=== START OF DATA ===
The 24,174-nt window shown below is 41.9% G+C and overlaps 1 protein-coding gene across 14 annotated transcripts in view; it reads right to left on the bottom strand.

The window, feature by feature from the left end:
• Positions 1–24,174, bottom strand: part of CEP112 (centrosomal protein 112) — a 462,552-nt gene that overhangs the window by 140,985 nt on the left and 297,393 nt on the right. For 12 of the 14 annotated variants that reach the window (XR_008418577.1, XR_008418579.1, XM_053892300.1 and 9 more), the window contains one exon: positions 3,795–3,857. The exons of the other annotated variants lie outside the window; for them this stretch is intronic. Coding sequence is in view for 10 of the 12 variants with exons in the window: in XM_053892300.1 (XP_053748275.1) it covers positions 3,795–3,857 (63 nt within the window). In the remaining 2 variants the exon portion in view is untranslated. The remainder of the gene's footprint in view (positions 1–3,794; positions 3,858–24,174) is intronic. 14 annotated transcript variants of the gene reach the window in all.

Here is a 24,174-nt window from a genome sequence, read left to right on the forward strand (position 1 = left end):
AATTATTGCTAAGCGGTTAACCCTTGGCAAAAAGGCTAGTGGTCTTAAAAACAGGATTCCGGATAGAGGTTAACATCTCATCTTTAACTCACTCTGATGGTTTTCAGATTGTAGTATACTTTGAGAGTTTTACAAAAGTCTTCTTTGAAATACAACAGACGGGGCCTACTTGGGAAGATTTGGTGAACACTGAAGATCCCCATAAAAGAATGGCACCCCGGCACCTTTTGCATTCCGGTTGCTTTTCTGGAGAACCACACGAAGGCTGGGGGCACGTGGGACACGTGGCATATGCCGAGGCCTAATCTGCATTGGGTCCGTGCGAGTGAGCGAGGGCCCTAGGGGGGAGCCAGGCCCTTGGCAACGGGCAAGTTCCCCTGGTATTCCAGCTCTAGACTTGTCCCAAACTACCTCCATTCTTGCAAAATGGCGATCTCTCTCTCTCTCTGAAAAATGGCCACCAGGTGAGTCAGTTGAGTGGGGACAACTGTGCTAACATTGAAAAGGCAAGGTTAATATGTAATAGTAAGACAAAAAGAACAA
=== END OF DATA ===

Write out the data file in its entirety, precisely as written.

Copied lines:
The 24,174-nt window shown below is 41.9% G+C and overlaps 1 protein-coding gene across 14 annotated transcripts in view; it reads right to left on the bottom strand.

The window, feature by feature from the left end:
• Positions 1–24,174, bottom strand: part of CEP112 (centrosomal protein 112) — a 462,552-nt gene that overhangs the window by 140,985 nt on the left and 297,393 nt on the right. For 12 of the 14 annotated variants that reach the window (XR_008418577.1, XR_008418579.1, XM_053892300.1 and 9 more), the window contains one exon: positions 3,795–3,857. The exons of the other annotated variants lie outside the window; for them this stretch is intronic. Coding sequence is in view for 10 of the 12 variants with exons in the window: in XM_053892300.1 (XP_053748275.1) it covers positions 3,795–3,857 (63 nt within the window). In the remaining 2 variants the exon portion in view is untranslated. The remainder of the gene's footprint in view (positions 1–3,794; positions 3,858–24,174) is intronic. 14 annotated transcript variants of the gene reach the window in all.

Here is a 24,174-nt window from a genome sequence, read left to right on the forward strand (position 1 = left end):
AATTATTGCTAAGCGGTTAACCCTTGGCAAAAAGGCTAGTGGTCTTAAAAACAGGATTCCGGATAGAGGTTAACATCTCATCTTTAACTCACTCTGATGGTTTTCAGATTGTAGTATACTTTGAGAGTTTTACAAAAGTCTTCTTTGAAATACAACAGACGGGGCCTACTTGGGAAGATTTGGTGAACACTGAAGATCCCCATAAAAGAATGGCACCCCGGCACCTTTTGCATTCCGGTTGCTTTTCTGGAGAACCACACGAAGGCTGGGGGCACGTGGGACACGTGGCATATGCCGAGGCCTAATCTGCATTGGGTCCGTGCGAGTGAGCGAGGGCCCTAGGGGGGAGCCAGGCCCTTGGCAACGGGCAAGTTCCCCTGGTATTCCAGCTCTAGACTTGTCCCAAACTACCTCCATTCTTGCAAAATGGCGATCTCTCTCTCTCTCTGAAAAATGGCCACCAGGTGAGTCAGTTGAGTGGGGACAACTGTGCTAACATTGAAAAGGCAAGGTTAATATGTAATAGTAAGACAAAAAGAACAA